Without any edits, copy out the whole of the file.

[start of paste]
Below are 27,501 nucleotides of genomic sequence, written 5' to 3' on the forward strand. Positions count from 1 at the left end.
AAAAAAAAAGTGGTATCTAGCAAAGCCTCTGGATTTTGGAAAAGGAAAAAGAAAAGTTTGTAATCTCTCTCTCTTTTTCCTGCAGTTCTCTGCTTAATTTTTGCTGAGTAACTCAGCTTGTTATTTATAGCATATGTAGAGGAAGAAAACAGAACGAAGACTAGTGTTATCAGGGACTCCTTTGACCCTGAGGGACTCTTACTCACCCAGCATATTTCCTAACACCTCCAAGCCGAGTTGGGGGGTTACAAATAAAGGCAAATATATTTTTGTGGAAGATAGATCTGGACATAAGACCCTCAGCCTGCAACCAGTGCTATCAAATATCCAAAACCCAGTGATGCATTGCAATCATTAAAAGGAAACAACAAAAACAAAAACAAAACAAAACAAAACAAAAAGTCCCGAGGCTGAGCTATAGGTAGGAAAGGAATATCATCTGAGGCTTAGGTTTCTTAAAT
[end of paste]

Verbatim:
Below are 27,501 nucleotides of genomic sequence, written 5' to 3' on the forward strand. Positions count from 1 at the left end.
AAAAAAAAAGTGGTATCTAGCAAAGCCTCTGGATTTTGGAAAAGGAAAAAGAAAAGTTTGTAATCTCTCTCTCTTTTTCCTGCAGTTCTCTGCTTAATTTTTGCTGAGTAACTCAGCTTGTTATTTATAGCATATGTAGAGGAAGAAAACAGAACGAAGACTAGTGTTATCAGGGACTCCTTTGACCCTGAGGGACTCTTACTCACCCAGCATATTTCCTAACACCTCCAAGCCGAGTTGGGGGGTTACAAATAAAGGCAAATATATTTTTGTGGAAGATAGATCTGGACATAAGACCCTCAGCCTGCAACCAGTGCTATCAAATATCCAAAACCCAGTGATGCATTGCAATCATTAAAAGGAAACAACAAAAACAAAAACAAAACAAAACAAAACAAAAAGTCCCGAGGCTGAGCTATAGGTAGGAAAGGAATATCATCTGAGGCTTAGGTTTCTTAAAT